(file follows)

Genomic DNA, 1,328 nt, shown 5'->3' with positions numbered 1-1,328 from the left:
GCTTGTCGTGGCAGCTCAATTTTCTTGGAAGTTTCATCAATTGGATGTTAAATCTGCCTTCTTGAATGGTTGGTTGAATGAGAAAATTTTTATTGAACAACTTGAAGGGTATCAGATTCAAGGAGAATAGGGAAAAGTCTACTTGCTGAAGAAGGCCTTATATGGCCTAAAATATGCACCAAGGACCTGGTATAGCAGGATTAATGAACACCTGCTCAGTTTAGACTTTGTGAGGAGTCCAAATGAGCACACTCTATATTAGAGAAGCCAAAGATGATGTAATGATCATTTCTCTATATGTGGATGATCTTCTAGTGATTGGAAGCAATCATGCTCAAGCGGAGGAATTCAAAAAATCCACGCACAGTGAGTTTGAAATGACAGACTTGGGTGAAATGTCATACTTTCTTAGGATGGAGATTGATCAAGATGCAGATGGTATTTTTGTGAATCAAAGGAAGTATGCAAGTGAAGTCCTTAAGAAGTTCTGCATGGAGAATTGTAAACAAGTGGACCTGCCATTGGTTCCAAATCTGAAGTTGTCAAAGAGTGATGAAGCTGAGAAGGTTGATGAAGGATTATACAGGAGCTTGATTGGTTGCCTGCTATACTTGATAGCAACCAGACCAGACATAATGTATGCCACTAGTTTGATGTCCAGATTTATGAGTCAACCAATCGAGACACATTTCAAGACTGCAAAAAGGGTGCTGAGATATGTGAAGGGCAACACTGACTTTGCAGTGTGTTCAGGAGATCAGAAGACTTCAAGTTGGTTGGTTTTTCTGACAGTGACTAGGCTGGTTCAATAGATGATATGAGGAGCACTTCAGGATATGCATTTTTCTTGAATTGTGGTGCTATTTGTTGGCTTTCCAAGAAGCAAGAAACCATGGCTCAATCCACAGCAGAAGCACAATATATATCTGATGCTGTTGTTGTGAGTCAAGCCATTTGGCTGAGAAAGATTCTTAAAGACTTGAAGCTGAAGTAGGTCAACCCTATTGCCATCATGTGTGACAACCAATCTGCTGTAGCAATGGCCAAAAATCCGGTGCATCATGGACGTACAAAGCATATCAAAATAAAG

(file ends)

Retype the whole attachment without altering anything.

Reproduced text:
Genomic DNA, 1,328 nt, shown 5'->3' with positions numbered 1-1,328 from the left:
GCTTGTCGTGGCAGCTCAATTTTCTTGGAAGTTTCATCAATTGGATGTTAAATCTGCCTTCTTGAATGGTTGGTTGAATGAGAAAATTTTTATTGAACAACTTGAAGGGTATCAGATTCAAGGAGAATAGGGAAAAGTCTACTTGCTGAAGAAGGCCTTATATGGCCTAAAATATGCACCAAGGACCTGGTATAGCAGGATTAATGAACACCTGCTCAGTTTAGACTTTGTGAGGAGTCCAAATGAGCACACTCTATATTAGAGAAGCCAAAGATGATGTAATGATCATTTCTCTATATGTGGATGATCTTCTAGTGATTGGAAGCAATCATGCTCAAGCGGAGGAATTCAAAAAATCCACGCACAGTGAGTTTGAAATGACAGACTTGGGTGAAATGTCATACTTTCTTAGGATGGAGATTGATCAAGATGCAGATGGTATTTTTGTGAATCAAAGGAAGTATGCAAGTGAAGTCCTTAAGAAGTTCTGCATGGAGAATTGTAAACAAGTGGACCTGCCATTGGTTCCAAATCTGAAGTTGTCAAAGAGTGATGAAGCTGAGAAGGTTGATGAAGGATTATACAGGAGCTTGATTGGTTGCCTGCTATACTTGATAGCAACCAGACCAGACATAATGTATGCCACTAGTTTGATGTCCAGATTTATGAGTCAACCAATCGAGACACATTTCAAGACTGCAAAAAGGGTGCTGAGATATGTGAAGGGCAACACTGACTTTGCAGTGTGTTCAGGAGATCAGAAGACTTCAAGTTGGTTGGTTTTTCTGACAGTGACTAGGCTGGTTCAATAGATGATATGAGGAGCACTTCAGGATATGCATTTTTCTTGAATTGTGGTGCTATTTGTTGGCTTTCCAAGAAGCAAGAAACCATGGCTCAATCCACAGCAGAAGCACAATATATATCTGATGCTGTTGTTGTGAGTCAAGCCATTTGGCTGAGAAAGATTCTTAAAGACTTGAAGCTGAAGTAGGTCAACCCTATTGCCATCATGTGTGACAACCAATCTGCTGTAGCAATGGCCAAAAATCCGGTGCATCATGGACGTACAAAGCATATCAAAATAAAG